Currently Micah has a g-tube, which is a way of pumping food directly into his stomach when he's not able to eat it himself. Tomorrow morning at 8:00am, a radiology PA will be inserting a gastrojejunostomy (GJ) tube through the existing hole in his belly. That tube will go through his stomach through the duodenum (first part of the small bowel) into the jejunum. This way, his food will bypass his stomach and duodenum and be fed into his small bowel. Hopefully this will help his belly pain that seems to be caused by a backup in his duodenum.
Micah recovered well from his endoscopy this morning (which lasted longer than the hour I had been prepared for). And it was quite a relief in the PACU to hear him cry afterward (I'll forever be concerned about his right vocal fold now that his left one is paralyzed). The duodenum is quite dilated. Not sure why that's the case and not sure how long it's been like this. But it was clear that there are a couple of things in there that could be causing pain for him.
So... what does this mean for feeding him and letting him eat orally? According to the gastroenterologist, we can still feed him orally. But we'll probably have to drain that from his stomach once it gets there. Hm. Should be interesting. Or annoying. But hopefully he will be more interested in eating if his belly isn't cramping up when he eats.
Ultimately, there will likely be a surgery to repair something in there. The surgeon who did his original duodenal atresia surgery and follows up on Micah in Neenah (he's there once a month) has already heard about today's procedure and will be reviewing the tapes of the endoscopy. I'll talk with him about it at Micah's next appointment in early June. If he does need another surgery, I hope we can get a two-for-one and take care of his undescended left testicle at the same time. Can we get a punchcard for the operating room at Children's Hospital and after four intubations, the fifth one is free?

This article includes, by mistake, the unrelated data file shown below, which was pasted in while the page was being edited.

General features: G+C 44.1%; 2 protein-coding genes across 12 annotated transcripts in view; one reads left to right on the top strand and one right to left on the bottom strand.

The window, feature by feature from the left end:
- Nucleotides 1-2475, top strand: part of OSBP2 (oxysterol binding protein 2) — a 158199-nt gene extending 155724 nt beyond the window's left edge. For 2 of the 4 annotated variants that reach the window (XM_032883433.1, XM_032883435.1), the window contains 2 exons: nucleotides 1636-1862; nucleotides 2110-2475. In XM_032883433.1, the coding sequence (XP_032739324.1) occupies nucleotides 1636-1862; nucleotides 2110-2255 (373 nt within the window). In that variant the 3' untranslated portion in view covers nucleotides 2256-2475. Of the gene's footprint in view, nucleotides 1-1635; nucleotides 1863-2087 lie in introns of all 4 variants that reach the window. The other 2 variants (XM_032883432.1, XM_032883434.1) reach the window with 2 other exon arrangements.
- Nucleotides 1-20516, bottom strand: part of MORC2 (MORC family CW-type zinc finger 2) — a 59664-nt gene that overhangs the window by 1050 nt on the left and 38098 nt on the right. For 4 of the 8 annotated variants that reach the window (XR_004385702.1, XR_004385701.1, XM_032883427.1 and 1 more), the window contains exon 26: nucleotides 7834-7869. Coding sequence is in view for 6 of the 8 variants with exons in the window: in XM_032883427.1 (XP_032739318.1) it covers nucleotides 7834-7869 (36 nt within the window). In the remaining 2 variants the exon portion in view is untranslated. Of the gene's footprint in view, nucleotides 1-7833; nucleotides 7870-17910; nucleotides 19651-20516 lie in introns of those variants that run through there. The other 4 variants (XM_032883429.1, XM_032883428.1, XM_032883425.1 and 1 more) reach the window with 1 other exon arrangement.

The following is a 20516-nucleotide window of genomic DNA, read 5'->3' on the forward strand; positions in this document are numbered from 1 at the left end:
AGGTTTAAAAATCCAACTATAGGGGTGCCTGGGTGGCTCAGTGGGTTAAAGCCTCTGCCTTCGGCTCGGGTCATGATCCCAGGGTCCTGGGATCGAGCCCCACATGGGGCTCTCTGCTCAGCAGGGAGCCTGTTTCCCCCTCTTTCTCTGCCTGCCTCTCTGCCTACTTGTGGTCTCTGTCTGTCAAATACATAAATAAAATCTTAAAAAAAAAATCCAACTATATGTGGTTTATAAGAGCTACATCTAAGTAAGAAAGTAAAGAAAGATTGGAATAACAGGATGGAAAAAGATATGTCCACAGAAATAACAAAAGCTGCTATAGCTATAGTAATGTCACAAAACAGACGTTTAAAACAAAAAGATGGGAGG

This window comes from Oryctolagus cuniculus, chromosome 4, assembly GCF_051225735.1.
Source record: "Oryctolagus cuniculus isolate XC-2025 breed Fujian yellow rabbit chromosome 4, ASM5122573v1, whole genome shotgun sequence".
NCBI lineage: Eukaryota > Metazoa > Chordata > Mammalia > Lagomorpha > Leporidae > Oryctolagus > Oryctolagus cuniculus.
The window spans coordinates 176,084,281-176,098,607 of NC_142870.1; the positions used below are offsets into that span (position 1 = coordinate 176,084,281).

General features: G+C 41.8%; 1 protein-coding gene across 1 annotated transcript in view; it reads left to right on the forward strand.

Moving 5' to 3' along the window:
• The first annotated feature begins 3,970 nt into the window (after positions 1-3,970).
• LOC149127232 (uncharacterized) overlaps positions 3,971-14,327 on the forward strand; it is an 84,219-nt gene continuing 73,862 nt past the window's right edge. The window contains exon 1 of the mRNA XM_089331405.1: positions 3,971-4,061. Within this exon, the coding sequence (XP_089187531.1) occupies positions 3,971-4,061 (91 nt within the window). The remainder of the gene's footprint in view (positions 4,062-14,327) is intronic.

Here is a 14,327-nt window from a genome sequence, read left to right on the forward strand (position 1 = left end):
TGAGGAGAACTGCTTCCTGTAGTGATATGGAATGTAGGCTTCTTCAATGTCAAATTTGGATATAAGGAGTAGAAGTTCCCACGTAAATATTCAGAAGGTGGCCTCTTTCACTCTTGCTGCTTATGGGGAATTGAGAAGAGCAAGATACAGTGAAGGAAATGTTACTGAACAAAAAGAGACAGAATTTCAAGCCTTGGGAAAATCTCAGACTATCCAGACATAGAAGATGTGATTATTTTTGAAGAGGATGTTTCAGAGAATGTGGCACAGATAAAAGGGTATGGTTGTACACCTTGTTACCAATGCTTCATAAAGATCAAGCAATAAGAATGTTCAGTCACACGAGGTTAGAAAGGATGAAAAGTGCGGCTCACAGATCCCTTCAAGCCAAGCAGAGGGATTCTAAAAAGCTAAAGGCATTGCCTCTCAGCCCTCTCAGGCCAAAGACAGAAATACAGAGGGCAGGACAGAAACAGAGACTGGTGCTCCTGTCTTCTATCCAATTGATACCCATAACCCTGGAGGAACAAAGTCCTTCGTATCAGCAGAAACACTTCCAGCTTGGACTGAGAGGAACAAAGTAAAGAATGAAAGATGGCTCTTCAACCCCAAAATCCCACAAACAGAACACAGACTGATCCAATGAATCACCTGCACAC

When Micah's g-tube was first placed back in late February, the prevailing thoughts were that he would only need it until a month or so after his heart surgery when he would be strong enough to eat everything by mouth. This GJ tube is a step in the opposite direction. He will be connected to a feeding pump for 16-18 hours/day. If it makes him a more content baby who is more interested in a bottle, it's worth it. But I won't tell you it doesn't make me incredibly sad.
And mad. I'm really mad. Mad at myself for not pushing harder earlier. Mad at some doctors who made incorrect assumptions about Micah's belly. Mad that Micah went through months of pain. Mad that if this had been caught earlier it might not be as bad as it is now.
It's easier to "be" mad than sad. But ultimately, I'm just very, very sad.